Young drivers may one day be prohibited from giving lifts to passengers until six to nine months after passing their driving test. The government is looking into the tactic with a view to reducing the disproportionately high number of deaths, crashes and claims by 17 to 24-year-old drivers.
The approach is being mulled by Transport Secretary Patrick McLoughlin. “I read regular reports where three or four young people have been killed in a car, and it’s a new driver, and you wonder what happened,” he told the Telegraph. “When I talk to young people who have recently passed their test, what they say sometimes is that peer pressure is put on them to go fast, to show off. There is a suggestion as to whether you should look at a restriction whether anyone could carry passengers for six or nine months when they have first passed their test.”
McLoughlin has a point. Statistics indicate an 18-year-old is over three times more likely than a 48-year-old to be involved in a crash. But some critics say not being able to carry passengers during the first few months of driving may have a negative effect.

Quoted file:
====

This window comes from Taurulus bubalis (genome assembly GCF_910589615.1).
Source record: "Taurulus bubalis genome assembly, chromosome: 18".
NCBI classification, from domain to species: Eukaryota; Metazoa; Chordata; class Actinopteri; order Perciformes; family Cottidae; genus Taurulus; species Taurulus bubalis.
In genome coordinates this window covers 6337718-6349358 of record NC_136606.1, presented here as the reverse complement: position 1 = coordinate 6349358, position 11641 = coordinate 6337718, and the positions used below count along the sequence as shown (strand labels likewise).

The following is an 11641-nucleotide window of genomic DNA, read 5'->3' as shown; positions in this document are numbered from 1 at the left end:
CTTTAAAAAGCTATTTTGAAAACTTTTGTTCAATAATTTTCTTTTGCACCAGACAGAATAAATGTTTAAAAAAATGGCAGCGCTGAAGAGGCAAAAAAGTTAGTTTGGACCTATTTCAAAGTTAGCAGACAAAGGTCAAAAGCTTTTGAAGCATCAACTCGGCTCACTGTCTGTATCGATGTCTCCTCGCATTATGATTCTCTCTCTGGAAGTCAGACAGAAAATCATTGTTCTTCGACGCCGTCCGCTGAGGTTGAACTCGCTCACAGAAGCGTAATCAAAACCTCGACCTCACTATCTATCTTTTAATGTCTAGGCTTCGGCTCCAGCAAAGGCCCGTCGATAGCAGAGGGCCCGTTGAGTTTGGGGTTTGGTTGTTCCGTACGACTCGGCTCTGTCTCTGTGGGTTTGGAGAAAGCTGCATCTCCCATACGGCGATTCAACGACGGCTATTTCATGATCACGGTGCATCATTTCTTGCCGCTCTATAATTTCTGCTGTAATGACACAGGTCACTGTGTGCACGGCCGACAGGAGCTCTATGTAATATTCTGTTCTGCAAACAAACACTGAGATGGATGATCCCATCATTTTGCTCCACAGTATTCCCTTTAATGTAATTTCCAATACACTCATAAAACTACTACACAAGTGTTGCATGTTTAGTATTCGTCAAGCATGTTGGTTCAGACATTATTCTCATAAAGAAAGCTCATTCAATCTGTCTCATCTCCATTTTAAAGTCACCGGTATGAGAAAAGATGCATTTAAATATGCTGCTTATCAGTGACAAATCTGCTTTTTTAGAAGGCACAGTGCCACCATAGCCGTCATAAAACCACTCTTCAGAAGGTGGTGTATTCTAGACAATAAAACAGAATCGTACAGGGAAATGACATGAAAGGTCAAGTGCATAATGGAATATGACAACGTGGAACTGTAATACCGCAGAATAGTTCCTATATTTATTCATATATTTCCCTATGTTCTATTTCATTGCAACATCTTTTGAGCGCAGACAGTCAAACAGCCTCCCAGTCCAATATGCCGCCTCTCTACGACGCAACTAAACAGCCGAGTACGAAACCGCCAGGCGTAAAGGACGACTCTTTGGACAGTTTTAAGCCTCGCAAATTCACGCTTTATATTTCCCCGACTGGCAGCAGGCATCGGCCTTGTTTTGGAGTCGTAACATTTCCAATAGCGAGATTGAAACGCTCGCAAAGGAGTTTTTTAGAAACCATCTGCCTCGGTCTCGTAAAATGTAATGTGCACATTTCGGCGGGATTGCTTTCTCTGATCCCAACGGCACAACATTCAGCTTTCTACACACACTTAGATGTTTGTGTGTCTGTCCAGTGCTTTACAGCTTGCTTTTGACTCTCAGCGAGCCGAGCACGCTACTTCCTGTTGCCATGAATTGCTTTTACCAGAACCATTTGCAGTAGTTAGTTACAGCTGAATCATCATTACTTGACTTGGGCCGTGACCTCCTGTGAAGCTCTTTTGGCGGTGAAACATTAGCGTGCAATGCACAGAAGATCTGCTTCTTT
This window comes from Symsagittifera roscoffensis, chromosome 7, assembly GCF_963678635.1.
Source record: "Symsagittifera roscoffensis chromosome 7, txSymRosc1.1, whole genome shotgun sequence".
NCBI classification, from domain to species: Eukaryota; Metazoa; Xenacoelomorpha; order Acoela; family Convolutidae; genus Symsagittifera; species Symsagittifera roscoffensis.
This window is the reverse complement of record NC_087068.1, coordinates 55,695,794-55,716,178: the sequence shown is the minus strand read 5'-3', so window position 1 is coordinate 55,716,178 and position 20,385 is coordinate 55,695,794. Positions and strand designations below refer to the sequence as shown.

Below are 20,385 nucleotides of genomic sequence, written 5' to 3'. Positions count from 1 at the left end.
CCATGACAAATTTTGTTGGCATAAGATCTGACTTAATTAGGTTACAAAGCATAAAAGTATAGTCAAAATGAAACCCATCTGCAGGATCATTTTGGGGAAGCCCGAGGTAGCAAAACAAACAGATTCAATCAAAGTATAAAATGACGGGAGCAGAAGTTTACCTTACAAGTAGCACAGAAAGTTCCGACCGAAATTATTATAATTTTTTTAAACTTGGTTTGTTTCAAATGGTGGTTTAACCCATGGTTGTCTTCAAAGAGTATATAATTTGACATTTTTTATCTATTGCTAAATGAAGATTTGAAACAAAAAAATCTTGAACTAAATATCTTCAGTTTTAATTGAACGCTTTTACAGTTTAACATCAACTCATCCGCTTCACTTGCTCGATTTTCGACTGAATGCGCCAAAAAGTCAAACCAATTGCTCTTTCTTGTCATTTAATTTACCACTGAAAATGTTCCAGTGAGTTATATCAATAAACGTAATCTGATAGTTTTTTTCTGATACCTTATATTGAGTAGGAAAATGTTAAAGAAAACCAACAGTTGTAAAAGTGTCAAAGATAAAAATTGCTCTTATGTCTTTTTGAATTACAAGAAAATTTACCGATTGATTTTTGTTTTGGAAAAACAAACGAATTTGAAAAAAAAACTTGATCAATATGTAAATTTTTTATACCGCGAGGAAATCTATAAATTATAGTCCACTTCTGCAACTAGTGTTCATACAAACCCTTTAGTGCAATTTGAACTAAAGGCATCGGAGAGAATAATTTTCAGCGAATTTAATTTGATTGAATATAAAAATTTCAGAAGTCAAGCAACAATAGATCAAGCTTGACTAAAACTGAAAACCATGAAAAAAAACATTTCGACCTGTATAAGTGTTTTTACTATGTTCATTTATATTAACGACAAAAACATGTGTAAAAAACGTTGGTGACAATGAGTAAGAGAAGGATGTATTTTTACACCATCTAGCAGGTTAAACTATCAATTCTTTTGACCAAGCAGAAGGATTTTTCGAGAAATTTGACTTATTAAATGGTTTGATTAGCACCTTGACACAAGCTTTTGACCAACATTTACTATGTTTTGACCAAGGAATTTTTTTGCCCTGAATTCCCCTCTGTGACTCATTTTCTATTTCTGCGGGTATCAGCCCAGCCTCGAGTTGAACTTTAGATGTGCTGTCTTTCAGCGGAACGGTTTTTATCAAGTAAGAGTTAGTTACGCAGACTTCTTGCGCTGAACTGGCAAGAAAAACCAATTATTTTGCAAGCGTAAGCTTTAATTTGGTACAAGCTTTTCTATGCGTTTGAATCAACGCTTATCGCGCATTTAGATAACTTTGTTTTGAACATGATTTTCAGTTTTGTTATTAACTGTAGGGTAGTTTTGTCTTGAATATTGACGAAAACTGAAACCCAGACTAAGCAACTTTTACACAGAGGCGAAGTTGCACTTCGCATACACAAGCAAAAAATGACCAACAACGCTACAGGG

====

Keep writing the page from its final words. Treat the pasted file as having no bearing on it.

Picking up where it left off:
“Young drivers themselves admit that they are lacking experience, but we don’t believe that restricting people – such as curfews at night and restricting the number of passengers they can carry – is the way to develop that experience,” said Neil Greig, from the institute of Advanced Motorists. “They need the opportunities to get to learn, by doing these things, by carrying young people, by going out at night – how else can they learn?”
At this time the idea is a long way from becoming law but the Department for Transport has said it will consider carefully any ideas that reduce the risks of accidents involving young drivers.
Do you think we should ban young drivers from driving passengers around in the first year? Or is it just unnecessary mollycoddling? Let us know.